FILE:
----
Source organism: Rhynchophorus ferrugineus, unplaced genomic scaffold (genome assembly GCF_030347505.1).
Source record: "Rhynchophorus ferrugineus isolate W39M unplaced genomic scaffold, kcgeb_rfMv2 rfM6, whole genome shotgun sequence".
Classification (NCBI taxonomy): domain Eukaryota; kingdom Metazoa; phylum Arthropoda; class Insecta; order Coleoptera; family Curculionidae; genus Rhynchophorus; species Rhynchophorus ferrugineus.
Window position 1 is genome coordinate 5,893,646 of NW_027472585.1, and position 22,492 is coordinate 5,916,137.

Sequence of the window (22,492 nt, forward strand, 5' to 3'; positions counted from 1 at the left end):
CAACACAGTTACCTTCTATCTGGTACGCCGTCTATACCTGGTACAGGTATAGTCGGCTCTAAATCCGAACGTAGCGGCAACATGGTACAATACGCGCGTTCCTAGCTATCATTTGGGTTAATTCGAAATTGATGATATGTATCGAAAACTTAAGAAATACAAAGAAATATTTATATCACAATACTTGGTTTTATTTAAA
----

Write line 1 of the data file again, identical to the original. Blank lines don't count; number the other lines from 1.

Source organism: Rhynchophorus ferrugineus, unplaced genomic scaffold (genome assembly GCF_030347505.1).